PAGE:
A part of it...but hopefully not the whole thing.
We have a guest post for you today (two posts in two days - I'm as shocked as you). The very kind Lauren Ingram has written a post about her experiences as an intern, and offers tips for you lot about how to turn yours into a permanent job.
Getting the most out of your internship
by Lauren Ingram
If you’ve wangled an internship at an agency, make sure you give them a reason to keep you on, or invite you back after uni. It's all about making yourself invaluable.
I was on the IPA Ad School in 2011 in Client Services/Planning, and subsequently stayed on as a copywriter intern – this trial period was worth doing as I’m not quite cut out for Creative! So to distil some things that I learned the hard way…
Know what questions to ask and when to ask them: being curious is a positive trait in adland but don’t be a nuisance. Anything you could find out online – find it out online. Learn as much as you can about what a planner does, what an account handler does, and so on, and get to know your agency's campaigns in detail. This is still important even though you've got the internship now. Many agencies subscribe to Campaign mag as well as other titles, so borrow these during your lunch breaks to stay up to date.
Ask more about the projects your colleagues are working on. You get a better idea of what they actually do all day (and it’s not reorganising the stationery cupboard) and you can offer more relevant help this way. I often found myself asking “is there anything else I can do to help?” and this is fine, but what would be more useful for them is offering help on a specific task. For example, your agency is positioning a brand’s loyalty card, offer to do research into what other brands are doing in this area. Of course, your colleagues might have already done it, but it makes your mentor’s life easier if they don’t have to ‘invent’ tasks for you.
Make good use of empty time: As an intern you probably have more time on your hands than others in the business. Make use of it. Offering everyone tea won't build your skills but it does give you a chance to speak to more people. Also, read your company's blog and decide whether you could write something decent for it. There may be longer thoughtpieces by senior members of staff, but there may also be shorter pieces by other staff members on relevant news in adland. For example, at certain times of year (Christmas, Valentine's Day, around the Olympics, etc) there will be a flurry of advertising activity and you could do a round-up of some of the best ads during that period, or an emerging theme you have noticed within them. Ask who looks after the company blog, then ask them if your submission sounds suitable - they're usually always looking for more content to show how switched on the agency and its employees are.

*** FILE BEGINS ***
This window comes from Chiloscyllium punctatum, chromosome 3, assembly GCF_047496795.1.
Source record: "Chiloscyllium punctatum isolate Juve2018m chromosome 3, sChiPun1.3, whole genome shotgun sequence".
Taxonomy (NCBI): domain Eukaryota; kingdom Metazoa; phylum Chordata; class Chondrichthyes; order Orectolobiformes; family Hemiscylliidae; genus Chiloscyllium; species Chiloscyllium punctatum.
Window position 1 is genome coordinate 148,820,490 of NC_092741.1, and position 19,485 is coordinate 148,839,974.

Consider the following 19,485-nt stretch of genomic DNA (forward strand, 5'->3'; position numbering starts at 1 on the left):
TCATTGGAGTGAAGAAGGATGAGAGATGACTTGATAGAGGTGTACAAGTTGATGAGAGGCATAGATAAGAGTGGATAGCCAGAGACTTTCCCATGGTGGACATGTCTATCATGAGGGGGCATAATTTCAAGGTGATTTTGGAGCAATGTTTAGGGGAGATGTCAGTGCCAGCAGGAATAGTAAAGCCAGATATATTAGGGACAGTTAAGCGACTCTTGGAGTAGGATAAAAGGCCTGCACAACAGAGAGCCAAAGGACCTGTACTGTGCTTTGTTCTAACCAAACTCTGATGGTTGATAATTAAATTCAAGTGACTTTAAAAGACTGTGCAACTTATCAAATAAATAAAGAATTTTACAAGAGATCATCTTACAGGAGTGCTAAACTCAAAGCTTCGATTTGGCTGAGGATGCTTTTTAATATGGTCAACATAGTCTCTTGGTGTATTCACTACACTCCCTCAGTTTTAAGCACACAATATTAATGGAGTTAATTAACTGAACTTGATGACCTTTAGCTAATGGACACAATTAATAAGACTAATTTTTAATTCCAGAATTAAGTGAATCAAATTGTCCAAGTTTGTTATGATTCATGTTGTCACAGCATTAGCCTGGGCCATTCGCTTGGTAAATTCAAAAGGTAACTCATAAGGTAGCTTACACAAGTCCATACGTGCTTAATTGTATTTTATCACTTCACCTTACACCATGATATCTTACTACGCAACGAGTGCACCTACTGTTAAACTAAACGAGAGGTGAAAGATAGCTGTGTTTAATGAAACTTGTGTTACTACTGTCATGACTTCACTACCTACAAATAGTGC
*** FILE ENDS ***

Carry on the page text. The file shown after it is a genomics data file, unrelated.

Also look at their Twitter feed, find some interesting links that you think would be suited to their style, then find out who manages it (more networking!) and pass on the links with a very short blurb for each. You could offer to manage the Twitter feed - the New Business/Marketing department probably looks after it - but they might say no as many a Twitter disaster is caused by a rogue intern.
A last suggestion would be to ask to attend as many meetings as possible. Sometimes they will only want to have those who absolutely need to be there, so don't be offended if they say no, but for the most part it will give a good impression that you want to get stuck in.
All in all, it's a bit of a balancing act, making yourself memorable without getting in people’s way (and I still haven’t perfected it) but it might be the thing that gets you a Real Job.
Thank you, Lauren. Much appreciated.